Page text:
Cold Brook Dam, Wilmington (2018)

Cold Brook is a roughly 5-mile long tributary to the North Branch of the Deerfield River. The small hydro dam was no longer generating power, and the private landowner gave permission for this river restoration project in order to improve fish passage for native trout and other aquatic organisms. State data shows good to excellent fish and aquatic organism health in the brook, so removal would protect and enhance that habitat for even more river critters.

Left: After removal, Right: Before removal. Photos courtesy of Ron Rhodes, Connecticut River Conservancy

In addition to removing an obstacle to the movement of wildlife who live in this river, the 2018 dam removal re-established the natural stream flows, allowing sediment to move downstream. The river became colder without the small reservoir behind the dam, which is good news for spawning Brook trout in this tributary. The restoration project took less than 2 weeks to complete, with additional tree plantings to be done this fall. CRC and USFWS will continue to monitor the site.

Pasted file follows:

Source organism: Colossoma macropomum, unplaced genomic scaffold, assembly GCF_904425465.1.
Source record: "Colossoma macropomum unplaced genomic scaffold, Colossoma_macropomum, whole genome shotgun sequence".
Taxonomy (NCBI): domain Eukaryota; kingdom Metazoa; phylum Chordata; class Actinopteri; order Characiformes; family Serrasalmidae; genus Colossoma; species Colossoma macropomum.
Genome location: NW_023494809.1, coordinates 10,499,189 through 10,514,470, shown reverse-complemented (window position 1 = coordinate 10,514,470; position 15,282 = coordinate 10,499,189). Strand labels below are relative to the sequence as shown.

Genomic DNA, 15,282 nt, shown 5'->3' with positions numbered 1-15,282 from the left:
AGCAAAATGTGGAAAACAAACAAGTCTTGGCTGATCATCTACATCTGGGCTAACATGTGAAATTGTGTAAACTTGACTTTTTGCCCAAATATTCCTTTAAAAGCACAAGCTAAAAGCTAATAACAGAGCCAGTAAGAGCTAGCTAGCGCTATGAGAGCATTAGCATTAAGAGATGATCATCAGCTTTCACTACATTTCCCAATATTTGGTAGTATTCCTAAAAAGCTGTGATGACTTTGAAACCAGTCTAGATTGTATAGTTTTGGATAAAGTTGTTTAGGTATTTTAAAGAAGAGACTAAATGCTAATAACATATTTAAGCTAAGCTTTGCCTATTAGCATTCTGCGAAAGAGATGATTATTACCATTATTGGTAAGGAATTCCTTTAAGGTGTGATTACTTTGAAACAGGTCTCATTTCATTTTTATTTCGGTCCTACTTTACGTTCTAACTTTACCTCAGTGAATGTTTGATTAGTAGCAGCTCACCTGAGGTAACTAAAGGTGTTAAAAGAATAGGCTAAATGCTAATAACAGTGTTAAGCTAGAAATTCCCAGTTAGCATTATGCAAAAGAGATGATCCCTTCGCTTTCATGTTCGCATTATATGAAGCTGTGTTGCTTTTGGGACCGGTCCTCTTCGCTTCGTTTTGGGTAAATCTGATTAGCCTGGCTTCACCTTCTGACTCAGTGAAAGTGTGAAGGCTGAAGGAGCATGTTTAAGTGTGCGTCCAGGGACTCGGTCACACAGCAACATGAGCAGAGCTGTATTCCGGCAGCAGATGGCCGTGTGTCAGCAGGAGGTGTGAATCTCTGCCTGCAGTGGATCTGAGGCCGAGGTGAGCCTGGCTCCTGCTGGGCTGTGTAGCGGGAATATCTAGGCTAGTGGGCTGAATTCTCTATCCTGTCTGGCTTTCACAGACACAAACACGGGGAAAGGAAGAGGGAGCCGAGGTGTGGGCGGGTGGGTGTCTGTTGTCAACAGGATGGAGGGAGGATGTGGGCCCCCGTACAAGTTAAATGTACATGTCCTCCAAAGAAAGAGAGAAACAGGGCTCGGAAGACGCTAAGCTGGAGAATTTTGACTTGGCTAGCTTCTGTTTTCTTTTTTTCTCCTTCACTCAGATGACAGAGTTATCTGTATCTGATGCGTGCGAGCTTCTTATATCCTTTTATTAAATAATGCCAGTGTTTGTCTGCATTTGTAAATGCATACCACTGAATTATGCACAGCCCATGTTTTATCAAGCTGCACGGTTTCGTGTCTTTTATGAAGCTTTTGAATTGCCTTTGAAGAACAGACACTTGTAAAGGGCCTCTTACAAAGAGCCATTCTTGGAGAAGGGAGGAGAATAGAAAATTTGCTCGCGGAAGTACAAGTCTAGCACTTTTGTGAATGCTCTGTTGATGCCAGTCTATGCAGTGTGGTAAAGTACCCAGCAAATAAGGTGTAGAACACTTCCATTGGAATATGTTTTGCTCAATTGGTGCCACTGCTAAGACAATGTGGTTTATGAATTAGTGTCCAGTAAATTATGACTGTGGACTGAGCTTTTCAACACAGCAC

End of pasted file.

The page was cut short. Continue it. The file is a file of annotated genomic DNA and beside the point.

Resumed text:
Partners and Funders: The Connecticut River Conservancy (CRC) received grant funding for this project from the National Fish & Wildlife Foundation, the Conservation Alliance, and the Vermont State Wildlife Grant. The U.S. Fish and Wildlife Service/Connecticut River Coordinator’s Office provided funding via the National Fish Passage Program and the Partners for Fish and Wildlife Program, as well as the staff who operated the excavators and other machinery necessary for this river restoration project. We hired Trout Unlimited and Stone Environmental for the engineering design plans. CRC and USFWS would like to thank the dam owner for seeing the benefits of removal and allowing us to proceed, as well as the neighbors, Town of Wilmington, State of Vermont, and U.S. Army Corps of Engineers for their support and participation in this successful river restoration project.